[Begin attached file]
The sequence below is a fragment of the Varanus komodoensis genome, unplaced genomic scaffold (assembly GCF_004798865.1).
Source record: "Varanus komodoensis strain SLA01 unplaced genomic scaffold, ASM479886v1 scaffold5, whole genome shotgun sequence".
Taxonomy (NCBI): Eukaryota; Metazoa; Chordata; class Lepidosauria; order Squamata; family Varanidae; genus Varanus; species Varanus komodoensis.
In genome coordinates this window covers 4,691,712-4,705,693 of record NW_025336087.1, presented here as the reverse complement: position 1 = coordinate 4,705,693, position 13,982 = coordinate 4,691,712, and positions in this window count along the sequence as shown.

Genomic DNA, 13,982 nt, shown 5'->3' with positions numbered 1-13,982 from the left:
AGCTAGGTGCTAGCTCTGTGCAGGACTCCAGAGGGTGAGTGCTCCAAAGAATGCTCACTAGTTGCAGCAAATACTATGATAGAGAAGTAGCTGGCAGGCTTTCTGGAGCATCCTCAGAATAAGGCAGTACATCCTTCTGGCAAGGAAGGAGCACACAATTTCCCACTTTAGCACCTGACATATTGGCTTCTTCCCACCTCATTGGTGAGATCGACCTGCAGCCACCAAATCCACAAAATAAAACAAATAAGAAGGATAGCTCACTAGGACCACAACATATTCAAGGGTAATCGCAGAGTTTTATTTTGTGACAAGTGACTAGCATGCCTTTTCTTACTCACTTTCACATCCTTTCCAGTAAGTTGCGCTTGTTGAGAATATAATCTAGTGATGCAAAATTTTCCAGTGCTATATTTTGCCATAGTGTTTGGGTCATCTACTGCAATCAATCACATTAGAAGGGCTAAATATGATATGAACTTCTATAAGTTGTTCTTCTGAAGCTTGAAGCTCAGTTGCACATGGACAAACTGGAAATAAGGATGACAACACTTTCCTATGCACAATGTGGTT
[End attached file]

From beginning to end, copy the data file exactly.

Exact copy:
The sequence below is a fragment of the Varanus komodoensis genome, unplaced genomic scaffold (assembly GCF_004798865.1).
Source record: "Varanus komodoensis strain SLA01 unplaced genomic scaffold, ASM479886v1 scaffold5, whole genome shotgun sequence".
Taxonomy (NCBI): Eukaryota; Metazoa; Chordata; class Lepidosauria; order Squamata; family Varanidae; genus Varanus; species Varanus komodoensis.
In genome coordinates this window covers 4,691,712-4,705,693 of record NW_025336087.1, presented here as the reverse complement: position 1 = coordinate 4,705,693, position 13,982 = coordinate 4,691,712, and positions in this window count along the sequence as shown.

Genomic DNA, 13,982 nt, shown 5'->3' with positions numbered 1-13,982 from the left:
AGCTAGGTGCTAGCTCTGTGCAGGACTCCAGAGGGTGAGTGCTCCAAAGAATGCTCACTAGTTGCAGCAAATACTATGATAGAGAAGTAGCTGGCAGGCTTTCTGGAGCATCCTCAGAATAAGGCAGTACATCCTTCTGGCAAGGAAGGAGCACACAATTTCCCACTTTAGCACCTGACATATTGGCTTCTTCCCACCTCATTGGTGAGATCGACCTGCAGCCACCAAATCCACAAAATAAAACAAATAAGAAGGATAGCTCACTAGGACCACAACATATTCAAGGGTAATCGCAGAGTTTTATTTTGTGACAAGTGACTAGCATGCCTTTTCTTACTCACTTTCACATCCTTTCCAGTAAGTTGCGCTTGTTGAGAATATAATCTAGTGATGCAAAATTTTCCAGTGCTATATTTTGCCATAGTGTTTGGGTCATCTACTGCAATCAATCACATTAGAAGGGCTAAATATGATATGAACTTCTATAAGTTGTTCTTCTGAAGCTTGAAGCTCAGTTGCACATGGACAAACTGGAAATAAGGATGACAACACTTTCCTATGCACAATGTGGTT